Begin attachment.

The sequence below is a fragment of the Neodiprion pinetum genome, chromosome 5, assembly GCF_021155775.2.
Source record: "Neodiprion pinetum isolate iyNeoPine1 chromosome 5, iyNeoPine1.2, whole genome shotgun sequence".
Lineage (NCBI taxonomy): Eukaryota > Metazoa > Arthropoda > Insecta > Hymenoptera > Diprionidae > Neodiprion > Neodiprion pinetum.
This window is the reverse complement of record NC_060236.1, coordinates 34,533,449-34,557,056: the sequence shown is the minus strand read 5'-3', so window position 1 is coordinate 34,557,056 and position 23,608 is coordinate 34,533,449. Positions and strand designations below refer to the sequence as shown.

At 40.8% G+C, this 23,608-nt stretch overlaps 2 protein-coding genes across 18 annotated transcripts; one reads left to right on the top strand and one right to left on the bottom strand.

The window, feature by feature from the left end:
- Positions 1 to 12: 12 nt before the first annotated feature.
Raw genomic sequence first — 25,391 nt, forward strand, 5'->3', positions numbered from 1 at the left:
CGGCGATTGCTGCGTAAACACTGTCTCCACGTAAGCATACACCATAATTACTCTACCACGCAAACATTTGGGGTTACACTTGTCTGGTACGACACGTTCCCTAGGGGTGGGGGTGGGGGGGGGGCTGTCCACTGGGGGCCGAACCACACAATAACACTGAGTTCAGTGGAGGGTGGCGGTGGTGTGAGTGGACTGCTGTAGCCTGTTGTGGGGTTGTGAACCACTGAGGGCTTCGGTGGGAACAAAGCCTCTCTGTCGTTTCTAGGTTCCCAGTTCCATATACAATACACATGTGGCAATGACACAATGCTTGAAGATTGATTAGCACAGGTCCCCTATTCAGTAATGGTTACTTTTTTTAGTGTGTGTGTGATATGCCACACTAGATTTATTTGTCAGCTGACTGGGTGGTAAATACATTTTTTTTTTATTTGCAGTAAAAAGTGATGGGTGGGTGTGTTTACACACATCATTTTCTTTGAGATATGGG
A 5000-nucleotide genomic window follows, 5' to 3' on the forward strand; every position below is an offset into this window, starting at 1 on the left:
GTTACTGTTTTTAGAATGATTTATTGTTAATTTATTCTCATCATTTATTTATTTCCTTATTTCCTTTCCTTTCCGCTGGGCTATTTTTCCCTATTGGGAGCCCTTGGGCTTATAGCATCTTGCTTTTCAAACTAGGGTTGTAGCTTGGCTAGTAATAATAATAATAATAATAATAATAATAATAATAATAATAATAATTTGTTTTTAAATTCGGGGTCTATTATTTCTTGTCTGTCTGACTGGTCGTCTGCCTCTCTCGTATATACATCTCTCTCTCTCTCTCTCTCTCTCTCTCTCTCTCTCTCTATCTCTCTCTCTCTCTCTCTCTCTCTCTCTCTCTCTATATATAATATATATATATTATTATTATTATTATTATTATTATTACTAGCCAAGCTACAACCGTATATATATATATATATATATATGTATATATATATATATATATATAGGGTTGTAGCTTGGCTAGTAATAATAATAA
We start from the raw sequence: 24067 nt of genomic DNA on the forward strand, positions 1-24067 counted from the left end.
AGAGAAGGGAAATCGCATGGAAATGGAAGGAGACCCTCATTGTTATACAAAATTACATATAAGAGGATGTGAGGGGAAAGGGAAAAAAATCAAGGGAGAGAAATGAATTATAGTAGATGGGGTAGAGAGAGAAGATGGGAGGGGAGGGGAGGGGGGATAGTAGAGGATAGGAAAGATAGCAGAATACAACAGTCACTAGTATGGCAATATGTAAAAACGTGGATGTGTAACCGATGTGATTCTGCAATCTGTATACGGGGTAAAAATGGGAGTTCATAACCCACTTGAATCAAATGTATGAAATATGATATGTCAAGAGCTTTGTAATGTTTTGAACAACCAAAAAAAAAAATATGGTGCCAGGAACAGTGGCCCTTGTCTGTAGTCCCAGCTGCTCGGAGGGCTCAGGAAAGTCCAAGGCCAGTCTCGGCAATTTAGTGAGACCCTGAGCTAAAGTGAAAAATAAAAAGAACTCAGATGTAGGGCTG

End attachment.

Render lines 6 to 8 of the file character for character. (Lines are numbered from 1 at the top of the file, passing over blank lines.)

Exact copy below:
The window, feature by feature from the left end:
- Positions 1 to 12: 12 nt before the first annotated feature.
Raw genomic sequence first — 25,391 nt, forward strand, 5'->3', positions numbered from 1 at the left: